November 2014
The Magic of Gardening

Living Fences

 
Pyracantha can be used as a free-form living fence or as a deterrent to intruders near a window.   

People plant trees and shrubs for many reasons, but we may not often think of planting something as a security fence. However, there are many plants that could serve this purpose. Historically, mesquite and trifoliate orange trees have been used as living fences. Both of these have nasty thorns bad enough to keep livestock from penetrating through them and both can be quite invasive. Pyracantha may show up on some invasive plant list as well, but it certainly makes a great living fence for home landscapes.

Winter is often when I think of this plant because it has fruit that are very showy until the cedar wax wings and other birds clean them off. Pyracantha is a member of the rose family and, like its cousin, has an abundance of thorns. The thorns are needle-like and much larger and more painful to encounter than rose thorns. My dad always said nothing will keep determined intruders out, but pain will do a good job deterring "honest" folks.

Although pyracantha can be maintained as a 4- or 5-foot shrub, it would be better if you did not have to prune it very often due to the aforementioned pain. The ultimate size of most varieties will be about 10-by-10; so it does not take many plants to make a living fence. The plants can be planted somewhat closer for quicker fill, but remember to allow plenty of depth for them to spread. They are fast growers that are adapted to many soil types, except poorly drained soil.

Fall and winter is a great time to plant them. Dig the plant hole as wide as practical, but at least twice as wide as the root ball. To avoid the plant settling to a position deeper than desired, do not dig any deeper than the root ball. I always like to pull the plant from the container and wash off most of the bark from around the roots. This will allow you to spread the roots out laterally in the wide planting hole and will prevent air pockets which would develop when the bark slowly decays after planting.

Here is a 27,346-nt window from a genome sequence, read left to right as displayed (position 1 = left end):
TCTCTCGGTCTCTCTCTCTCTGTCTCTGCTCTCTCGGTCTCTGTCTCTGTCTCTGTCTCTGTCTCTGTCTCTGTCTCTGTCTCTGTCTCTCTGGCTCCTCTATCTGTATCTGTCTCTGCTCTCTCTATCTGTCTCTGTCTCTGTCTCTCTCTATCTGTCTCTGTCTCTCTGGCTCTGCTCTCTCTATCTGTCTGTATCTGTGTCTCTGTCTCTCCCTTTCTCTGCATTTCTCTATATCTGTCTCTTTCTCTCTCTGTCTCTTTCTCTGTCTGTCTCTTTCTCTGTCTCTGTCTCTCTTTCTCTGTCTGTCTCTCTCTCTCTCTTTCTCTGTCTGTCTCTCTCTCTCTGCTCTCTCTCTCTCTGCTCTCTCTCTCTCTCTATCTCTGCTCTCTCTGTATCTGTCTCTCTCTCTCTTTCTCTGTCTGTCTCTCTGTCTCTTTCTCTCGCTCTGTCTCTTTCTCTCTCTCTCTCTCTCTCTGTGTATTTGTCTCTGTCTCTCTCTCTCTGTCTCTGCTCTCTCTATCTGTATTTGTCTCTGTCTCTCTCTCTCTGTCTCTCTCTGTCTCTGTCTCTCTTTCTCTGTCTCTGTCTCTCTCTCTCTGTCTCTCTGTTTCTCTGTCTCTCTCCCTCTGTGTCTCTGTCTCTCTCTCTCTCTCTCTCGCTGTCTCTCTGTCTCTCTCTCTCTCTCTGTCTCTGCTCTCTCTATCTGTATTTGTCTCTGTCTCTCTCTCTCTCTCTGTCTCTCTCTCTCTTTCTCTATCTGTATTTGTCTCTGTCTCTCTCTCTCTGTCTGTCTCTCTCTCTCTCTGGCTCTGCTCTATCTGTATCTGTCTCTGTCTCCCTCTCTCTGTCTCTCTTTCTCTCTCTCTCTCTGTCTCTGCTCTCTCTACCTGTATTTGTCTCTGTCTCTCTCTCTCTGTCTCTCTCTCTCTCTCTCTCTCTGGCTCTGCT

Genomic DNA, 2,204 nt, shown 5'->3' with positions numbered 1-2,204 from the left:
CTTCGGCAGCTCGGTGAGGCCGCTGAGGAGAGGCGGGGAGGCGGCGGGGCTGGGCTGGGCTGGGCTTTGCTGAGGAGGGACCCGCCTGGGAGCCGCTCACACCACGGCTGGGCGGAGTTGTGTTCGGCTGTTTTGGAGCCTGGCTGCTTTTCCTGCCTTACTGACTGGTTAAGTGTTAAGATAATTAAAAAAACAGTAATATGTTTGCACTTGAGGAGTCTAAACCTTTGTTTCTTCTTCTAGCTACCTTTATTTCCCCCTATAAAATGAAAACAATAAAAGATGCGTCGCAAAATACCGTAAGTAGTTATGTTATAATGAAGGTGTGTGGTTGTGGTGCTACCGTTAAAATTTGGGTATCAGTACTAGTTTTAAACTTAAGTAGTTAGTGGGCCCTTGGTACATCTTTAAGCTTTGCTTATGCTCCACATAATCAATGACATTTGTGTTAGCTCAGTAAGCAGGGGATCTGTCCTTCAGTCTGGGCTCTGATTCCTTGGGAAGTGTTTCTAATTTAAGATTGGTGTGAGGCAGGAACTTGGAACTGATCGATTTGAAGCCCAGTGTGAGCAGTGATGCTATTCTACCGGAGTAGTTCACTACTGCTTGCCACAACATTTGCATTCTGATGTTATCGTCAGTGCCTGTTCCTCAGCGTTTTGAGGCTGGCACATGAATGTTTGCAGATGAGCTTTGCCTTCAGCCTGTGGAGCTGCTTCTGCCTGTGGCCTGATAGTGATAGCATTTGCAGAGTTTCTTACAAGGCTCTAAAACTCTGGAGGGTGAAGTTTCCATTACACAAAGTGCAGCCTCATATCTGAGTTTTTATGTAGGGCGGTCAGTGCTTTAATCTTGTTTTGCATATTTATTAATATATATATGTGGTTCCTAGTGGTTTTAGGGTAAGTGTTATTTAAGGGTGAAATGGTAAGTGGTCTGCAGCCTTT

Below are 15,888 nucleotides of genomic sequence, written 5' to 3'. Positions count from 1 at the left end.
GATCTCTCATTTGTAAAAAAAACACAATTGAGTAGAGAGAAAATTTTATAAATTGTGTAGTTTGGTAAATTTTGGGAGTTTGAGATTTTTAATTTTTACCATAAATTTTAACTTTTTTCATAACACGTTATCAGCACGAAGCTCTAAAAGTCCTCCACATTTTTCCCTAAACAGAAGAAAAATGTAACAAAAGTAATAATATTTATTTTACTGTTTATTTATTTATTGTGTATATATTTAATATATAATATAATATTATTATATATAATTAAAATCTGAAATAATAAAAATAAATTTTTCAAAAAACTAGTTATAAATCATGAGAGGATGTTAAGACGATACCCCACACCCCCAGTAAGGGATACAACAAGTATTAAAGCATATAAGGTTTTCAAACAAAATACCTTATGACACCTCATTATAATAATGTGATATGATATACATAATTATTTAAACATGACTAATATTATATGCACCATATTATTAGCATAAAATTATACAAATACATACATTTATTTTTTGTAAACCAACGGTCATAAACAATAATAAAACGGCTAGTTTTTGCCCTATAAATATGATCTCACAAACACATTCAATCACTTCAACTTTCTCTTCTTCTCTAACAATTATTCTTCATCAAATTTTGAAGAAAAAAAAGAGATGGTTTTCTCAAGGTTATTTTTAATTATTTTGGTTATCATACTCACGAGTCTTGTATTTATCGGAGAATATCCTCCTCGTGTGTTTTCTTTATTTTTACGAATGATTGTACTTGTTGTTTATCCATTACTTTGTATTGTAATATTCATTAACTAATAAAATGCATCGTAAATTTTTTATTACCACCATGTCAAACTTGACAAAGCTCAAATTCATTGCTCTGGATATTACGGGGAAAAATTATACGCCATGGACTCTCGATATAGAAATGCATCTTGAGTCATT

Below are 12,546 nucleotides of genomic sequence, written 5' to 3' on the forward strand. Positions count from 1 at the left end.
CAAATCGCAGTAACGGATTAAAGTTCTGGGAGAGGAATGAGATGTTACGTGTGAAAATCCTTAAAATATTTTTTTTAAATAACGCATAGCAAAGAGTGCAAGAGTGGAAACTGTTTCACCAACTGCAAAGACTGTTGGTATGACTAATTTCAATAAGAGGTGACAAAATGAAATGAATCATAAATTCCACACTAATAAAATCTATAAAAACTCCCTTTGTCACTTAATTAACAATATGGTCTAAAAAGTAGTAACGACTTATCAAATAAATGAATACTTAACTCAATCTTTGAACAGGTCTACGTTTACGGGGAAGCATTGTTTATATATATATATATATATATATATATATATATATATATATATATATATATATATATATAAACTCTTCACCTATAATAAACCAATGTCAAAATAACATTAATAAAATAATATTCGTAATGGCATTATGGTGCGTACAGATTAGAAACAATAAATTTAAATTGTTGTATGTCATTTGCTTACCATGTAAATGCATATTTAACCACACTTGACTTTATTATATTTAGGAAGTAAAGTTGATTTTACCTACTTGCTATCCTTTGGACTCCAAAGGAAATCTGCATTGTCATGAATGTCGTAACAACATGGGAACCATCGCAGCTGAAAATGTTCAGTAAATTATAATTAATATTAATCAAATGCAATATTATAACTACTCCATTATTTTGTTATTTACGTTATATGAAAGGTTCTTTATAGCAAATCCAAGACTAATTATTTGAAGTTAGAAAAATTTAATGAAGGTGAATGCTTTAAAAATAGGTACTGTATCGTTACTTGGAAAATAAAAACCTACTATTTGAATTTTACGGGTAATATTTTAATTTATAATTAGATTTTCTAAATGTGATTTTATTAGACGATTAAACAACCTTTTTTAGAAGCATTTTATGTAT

The first year after planting pyracantha, you will need supplemental watering to get them well established, but once established they are pretty tough plants. Keep the area around the plants weed free and do not use weed eaters around the base. Three inches of mulch over the root system can go a long way in helping control weeds and retain moisture. Do not pile mulch thickly around the base of the plants.

Although pyracantha is not a native plant, it is widely adapted and the native birds and wildlife do love the fruit they produce. Pyracantha can also be used in floral arrangements to add a splash of color and a distinct texture. Most varieties have bright red berries, but there are some yellow- and orange-fruited varieties available.

If the standard-sized plant is too big for the area you have in mind, there is a compact selection called Red Elf. This might be a good choice for underneath a window to deter an intruder or peeping Tom.

Two serious problems on pyracantha are fire blight, a bacterial disease that can kill the plant, and scab, a fungal disease which causes defoliation and turns fruit a dark, sooty color. To minimize problems, choose disease-resistant selections such as Apache, Fiery Cascade, Mohave, Navaho, Pueblo, Rutgers, Shawnee and Teton. For further information on growing this useful and beautiful plant, visit http://www.clemson.edu/extension/hgic/plants/landscape/shrubs/hgic1072.html.

Tony A. Glover is a County Extension Coordinator in Cullman County.